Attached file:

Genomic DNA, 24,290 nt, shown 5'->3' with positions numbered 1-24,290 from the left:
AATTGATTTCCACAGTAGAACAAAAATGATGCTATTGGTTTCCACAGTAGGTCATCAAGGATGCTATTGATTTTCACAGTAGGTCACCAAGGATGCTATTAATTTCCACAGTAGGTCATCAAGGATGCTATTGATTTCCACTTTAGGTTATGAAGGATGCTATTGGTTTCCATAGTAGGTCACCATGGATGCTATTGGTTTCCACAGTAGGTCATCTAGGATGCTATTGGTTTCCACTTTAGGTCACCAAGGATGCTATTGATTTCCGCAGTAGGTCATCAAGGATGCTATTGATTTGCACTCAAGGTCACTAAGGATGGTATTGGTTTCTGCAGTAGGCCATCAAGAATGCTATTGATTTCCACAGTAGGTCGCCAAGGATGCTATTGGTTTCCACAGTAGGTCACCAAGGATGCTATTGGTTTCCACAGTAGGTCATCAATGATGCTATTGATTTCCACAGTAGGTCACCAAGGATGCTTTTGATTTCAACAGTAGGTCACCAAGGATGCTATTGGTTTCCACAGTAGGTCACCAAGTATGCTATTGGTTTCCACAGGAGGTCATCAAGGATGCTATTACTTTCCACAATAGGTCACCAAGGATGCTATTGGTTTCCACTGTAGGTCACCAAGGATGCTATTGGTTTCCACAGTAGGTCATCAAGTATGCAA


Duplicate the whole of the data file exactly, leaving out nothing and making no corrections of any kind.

Genomic DNA, 24,290 nt, shown 5'->3' with positions numbered 1-24,290 from the left:
AATTGATTTCCACAGTAGAACAAAAATGATGCTATTGGTTTCCACAGTAGGTCATCAAGGATGCTATTGATTTTCACAGTAGGTCACCAAGGATGCTATTAATTTCCACAGTAGGTCATCAAGGATGCTATTGATTTCCACTTTAGGTTATGAAGGATGCTATTGGTTTCCATAGTAGGTCACCATGGATGCTATTGGTTTCCACAGTAGGTCATCTAGGATGCTATTGGTTTCCACTTTAGGTCACCAAGGATGCTATTGATTTCCGCAGTAGGTCATCAAGGATGCTATTGATTTGCACTCAAGGTCACTAAGGATGGTATTGGTTTCTGCAGTAGGCCATCAAGAATGCTATTGATTTCCACAGTAGGTCGCCAAGGATGCTATTGGTTTCCACAGTAGGTCACCAAGGATGCTATTGGTTTCCACAGTAGGTCATCAATGATGCTATTGATTTCCACAGTAGGTCACCAAGGATGCTTTTGATTTCAACAGTAGGTCACCAAGGATGCTATTGGTTTCCACAGTAGGTCACCAAGTATGCTATTGGTTTCCACAGGAGGTCATCAAGGATGCTATTACTTTCCACAATAGGTCACCAAGGATGCTATTGGTTTCCACTGTAGGTCACCAAGGATGCTATTGGTTTCCACAGTAGGTCATCAAGTATGCAA